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I have been studying Sobolev spaces and easy PDEs on those spaces for a while now and keep wondering about the norms on these spaces. We obviously have the usual norm $\|\cdot\|_{W^{k,p}}$, but some proofs also use the semi-norm $|\cdot|_{W^{k,p}}$ and I don't really understand why we make use of this semi-norm? Why is the full norm $\|\cdot\|_{W^{k,p}}$ not enough? I started arguing that the semi-norm is easier to calculate (in case one really wishes to do that), but I don't think that really is the reason, after all, I have never seen anyone really calculate these norms for proofs or anything. So are there other reasons for the use of this semi-norm?

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  • $\begingroup$ Yes, the norm is $|u|_{W^{k,p}(\Omega)} = \left(\sum_{|\alpha|=k} ||D^\alpha u||_{L^p(\Omega)}^p\right)^\frac{1}{p}$, $\|u\|_{W^{k,p}} = \left(\sum_{|\alpha|\leq k} ||D^\alpha u||_{L^p(\Omega)}^p\right)^\frac{1}{p}$. $\endgroup$ – dinosaur Jul 4 '13 at 12:52
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    $\begingroup$ Maybe you could specify for us in what situation you saw such kind of behavior? $\endgroup$ – Tomás Jul 6 '13 at 11:32
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I give a few reasons, sticking to the case $k=1$ for simplicity.

  1. Scaling behavior. If you scale the variable as $u_r(x)=u(rx)$, the homogeneous norm of $u_r$ can be expressed in terms of the homogeneous norm of $u$: namely, $|u_r|_{W^{1,p}}=r^{p-n}|u|_{W^{1,p}}$ where $n$ is the dimension. There is no such relation for the full Sobolev norm: since the derivatives of different orders scale differently, the behavior of their sum under scaling is messy.

  2. Conformal invariance. Observe that the factor $r^{p-n}$ in item 1 disappears when $p=n$. In this case, the homogeneous Sobolev norm is invariant under scaling, and (by a simple argument) under conformal maps. There are few conformal maps when $n>2$, but the conformal invariance of the Dirichlet integral $|\cdot|_{W^{1,2}}^2$ in the case $n=p=2$ is tremendously useful. The Sobolev norm $\|\cdot\|_{W^{1,2}}$ is not conformally invariant.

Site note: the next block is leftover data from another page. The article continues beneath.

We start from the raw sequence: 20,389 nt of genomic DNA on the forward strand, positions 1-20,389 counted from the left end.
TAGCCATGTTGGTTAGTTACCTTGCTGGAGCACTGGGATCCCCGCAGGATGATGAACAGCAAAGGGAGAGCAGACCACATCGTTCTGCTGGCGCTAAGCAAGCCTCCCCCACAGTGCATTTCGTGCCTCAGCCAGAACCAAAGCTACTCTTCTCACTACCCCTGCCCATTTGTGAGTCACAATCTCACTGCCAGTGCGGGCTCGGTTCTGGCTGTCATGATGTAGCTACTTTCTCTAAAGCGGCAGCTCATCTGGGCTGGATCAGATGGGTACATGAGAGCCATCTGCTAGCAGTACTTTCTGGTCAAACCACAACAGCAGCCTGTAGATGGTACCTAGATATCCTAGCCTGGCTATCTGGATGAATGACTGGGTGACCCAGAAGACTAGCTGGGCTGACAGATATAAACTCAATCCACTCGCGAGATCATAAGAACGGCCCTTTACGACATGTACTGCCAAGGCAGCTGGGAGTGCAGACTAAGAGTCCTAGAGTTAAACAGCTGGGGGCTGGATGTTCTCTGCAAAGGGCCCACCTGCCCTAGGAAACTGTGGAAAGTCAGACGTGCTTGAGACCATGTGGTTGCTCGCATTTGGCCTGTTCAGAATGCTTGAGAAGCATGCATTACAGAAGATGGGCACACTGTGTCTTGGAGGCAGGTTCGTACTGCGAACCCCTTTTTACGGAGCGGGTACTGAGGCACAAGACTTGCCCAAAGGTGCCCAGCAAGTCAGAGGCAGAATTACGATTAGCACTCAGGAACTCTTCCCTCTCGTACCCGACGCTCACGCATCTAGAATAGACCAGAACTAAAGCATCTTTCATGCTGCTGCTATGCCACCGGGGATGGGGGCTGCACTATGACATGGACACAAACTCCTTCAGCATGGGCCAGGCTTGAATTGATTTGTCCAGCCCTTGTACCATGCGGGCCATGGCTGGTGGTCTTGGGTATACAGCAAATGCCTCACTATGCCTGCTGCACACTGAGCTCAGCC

3. Poincaré inequality $\|u-u_\Omega\|_{L^p}\le C\|Du\|_{L^p}$ naturally has the homogeneous seminorm as the right-hand side, since it expresses the fact that the size of gradient controls the size of function itself. If we included the full Sobolev norm on the right, the inequality would become trivial.

  4. Sobolev inequality $\|u\|_{L^{p^*}}\le C\|Du\|_{L^p}$ (where $u$ is compactly supported) naturally has the homogeneous seminorm as the right-hand side. This allows both sides to scale in the same way, which makes it possible to have $C=C(p,n)$ independent of the size of support. In fact, the sharp constant $C(p,n)$ has been known since the 1960s (Rodemich, Aubin, Talenti): see, for example, Topics in Optimal Transportation by Villani. After stating the formula for the functions $h_p$ for which the sharp Sobolev inequality turns into equality, Villani remarks:

Note that $h_p$ does not necessarily lie in $L^p$ (which has no importance whatsoever).

In a nutshell: adding $L^p$ norm of $u$ (and lower derivatives) to the homogeneous norm is a quick but dirty way to obtain a Banach space. It is often preferable to work with $|\cdot|_{W^{k,p}}$, taking the quotient by constant functions to make it a norm.

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  • $\begingroup$ wow, those are very interesting reasons, thank you very much for your answer! $\endgroup$ – dinosaur Jul 8 '13 at 20:13
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Really nice answer! One more important reason to use the seminorm: if you are trying to solve elliptic partial differential equations in unbounded domains, say, $$\Delta u=f\quad\text{in }\mathbb{R}^N,$$ where, say, $f\in L^p(\mathbb{R}^N)$, $1<p<N/2$, then using Green functions and singular integrals you can show that the second order derivatives of $u$ will be in $L^p(\mathbb{R}^N)$ but the function $u$ or its first derivatives will not be in $L^p(\mathbb{R}^N)$ in general, so $u$ will not belong to the space $W^{2.p}(\mathbb{R}^N)$.

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